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News in Brief

MEEKER The Bureau of Land Management’s Northwest Colorado Resource Advisory Council will meet from 8 a.m. to 3 p.m. Thursday, May 17, in Meeker at the Fairfield Center, 200 Main St.

The meeting is open to the public. Northwest RAC is one of three advisory councils to BLM Colorado. It’s composed of 15 members appointed by the Secretary of the Interior, representing a broad range of public land interests, including environmental, local government and commercial activity. The Northwest RAC advises the Grand Junction, White River, Little Snake, Kremmling and Glenwood Springs BLM field offices. (Glenwood Springs Post Independent)

EL JEBEL The Mount Sopris Conservation District will host a meeting at 7 p.m. Tuesday, May 8, at the El Jebel Community Center. Ditch Etiquette 101 is aimed at new land owners who may have questions about irrigation water rights and how to prepare their ditches and maintain them through the growing season.Speakers include Scot Dodero, manager of the West Divide Water Conservancy District; Judy Sappington, a water engineer with the Division of Water Resources; Jason Peel, an irrigation water management specialist with the National Resource Conservation Service, and Don Smith, president of the Mount Sopris Conservation District board of directors.For more information, call the NRCS office, 945-5494, ext. 101. (Glenwood Springs Post Independent)



EAGLE COUNTY A man returned an undamaged parking boot to an apartment manager after he removed it so that he could drive his SUV, according to an Eagle County Sheriff’s Office report.Lake Creek Village management placed a boot on the man’s car April 26 because someone parked it on the grass. They later found the boot and the car missing. The man returned the boot the next day, management told police. He removed it so that he could drive his Chevrolet Blazer, he said. The man was not charged. (Vail Daily)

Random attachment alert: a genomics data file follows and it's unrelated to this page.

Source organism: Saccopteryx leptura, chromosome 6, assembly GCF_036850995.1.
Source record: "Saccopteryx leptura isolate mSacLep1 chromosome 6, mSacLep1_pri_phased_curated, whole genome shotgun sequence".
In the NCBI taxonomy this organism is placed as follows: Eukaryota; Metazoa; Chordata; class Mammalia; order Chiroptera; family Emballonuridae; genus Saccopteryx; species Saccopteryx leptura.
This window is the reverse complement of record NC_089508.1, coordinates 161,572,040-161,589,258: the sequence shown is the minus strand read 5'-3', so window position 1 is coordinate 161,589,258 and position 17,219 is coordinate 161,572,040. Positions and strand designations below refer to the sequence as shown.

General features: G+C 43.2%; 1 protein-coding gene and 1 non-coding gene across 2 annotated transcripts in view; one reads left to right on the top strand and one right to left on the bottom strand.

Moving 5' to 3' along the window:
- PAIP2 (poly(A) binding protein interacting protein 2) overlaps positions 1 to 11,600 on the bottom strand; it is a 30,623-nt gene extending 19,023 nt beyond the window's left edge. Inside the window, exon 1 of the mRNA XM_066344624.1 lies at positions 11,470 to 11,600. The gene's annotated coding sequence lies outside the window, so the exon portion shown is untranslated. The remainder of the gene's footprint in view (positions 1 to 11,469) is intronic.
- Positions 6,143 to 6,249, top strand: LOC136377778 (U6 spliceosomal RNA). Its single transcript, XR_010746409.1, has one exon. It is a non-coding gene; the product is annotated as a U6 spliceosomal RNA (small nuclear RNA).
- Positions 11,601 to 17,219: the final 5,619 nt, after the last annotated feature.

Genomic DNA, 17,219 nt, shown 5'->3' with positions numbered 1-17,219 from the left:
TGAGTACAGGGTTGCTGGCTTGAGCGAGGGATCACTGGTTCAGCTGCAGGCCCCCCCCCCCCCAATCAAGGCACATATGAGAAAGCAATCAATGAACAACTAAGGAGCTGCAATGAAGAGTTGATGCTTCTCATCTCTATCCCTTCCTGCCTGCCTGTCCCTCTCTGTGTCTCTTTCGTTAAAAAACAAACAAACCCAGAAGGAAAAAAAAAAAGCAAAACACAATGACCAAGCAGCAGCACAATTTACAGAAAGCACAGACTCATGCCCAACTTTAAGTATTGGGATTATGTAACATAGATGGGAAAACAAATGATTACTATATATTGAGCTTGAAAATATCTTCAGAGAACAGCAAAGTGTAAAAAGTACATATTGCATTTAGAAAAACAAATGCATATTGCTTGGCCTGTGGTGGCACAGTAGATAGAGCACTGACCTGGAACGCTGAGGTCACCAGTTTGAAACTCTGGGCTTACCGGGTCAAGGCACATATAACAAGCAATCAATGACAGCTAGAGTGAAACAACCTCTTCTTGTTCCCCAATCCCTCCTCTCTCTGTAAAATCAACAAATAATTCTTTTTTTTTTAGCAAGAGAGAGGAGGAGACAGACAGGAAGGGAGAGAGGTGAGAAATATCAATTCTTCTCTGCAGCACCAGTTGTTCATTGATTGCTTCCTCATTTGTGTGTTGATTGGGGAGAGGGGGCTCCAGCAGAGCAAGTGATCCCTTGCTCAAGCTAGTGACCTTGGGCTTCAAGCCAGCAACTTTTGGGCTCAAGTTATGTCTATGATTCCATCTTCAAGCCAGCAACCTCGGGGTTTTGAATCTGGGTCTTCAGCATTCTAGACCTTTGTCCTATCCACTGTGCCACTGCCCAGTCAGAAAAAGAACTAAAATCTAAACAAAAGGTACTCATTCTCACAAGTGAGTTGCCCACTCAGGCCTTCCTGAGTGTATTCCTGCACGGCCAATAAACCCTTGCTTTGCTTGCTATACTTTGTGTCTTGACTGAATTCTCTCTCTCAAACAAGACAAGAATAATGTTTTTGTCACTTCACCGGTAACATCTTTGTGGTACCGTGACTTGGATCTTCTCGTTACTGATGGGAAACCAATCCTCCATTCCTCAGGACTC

EAGLE COUNTY While millions across the country are turned away from English classes because of a lack of space, local language classes are meeting demand in Eagle County, officials say.Enrollment has been steady, said Peggy Curry, dean of the Vail/Eagle Valley Campus in Edwards. At the campus, 576 students are enrolled in English-as-a-second-language classes this spring. There were 610 last spring and 568 in spring of 2005.Few students are turned away because of full classes, Curry said.According to a study of 176 English-as-a-second-language providers across the country by the National Association of Latino Elected and Appointed Officials, more than half had waiting lists. Some waits were as long as three years. (Vail Daily)


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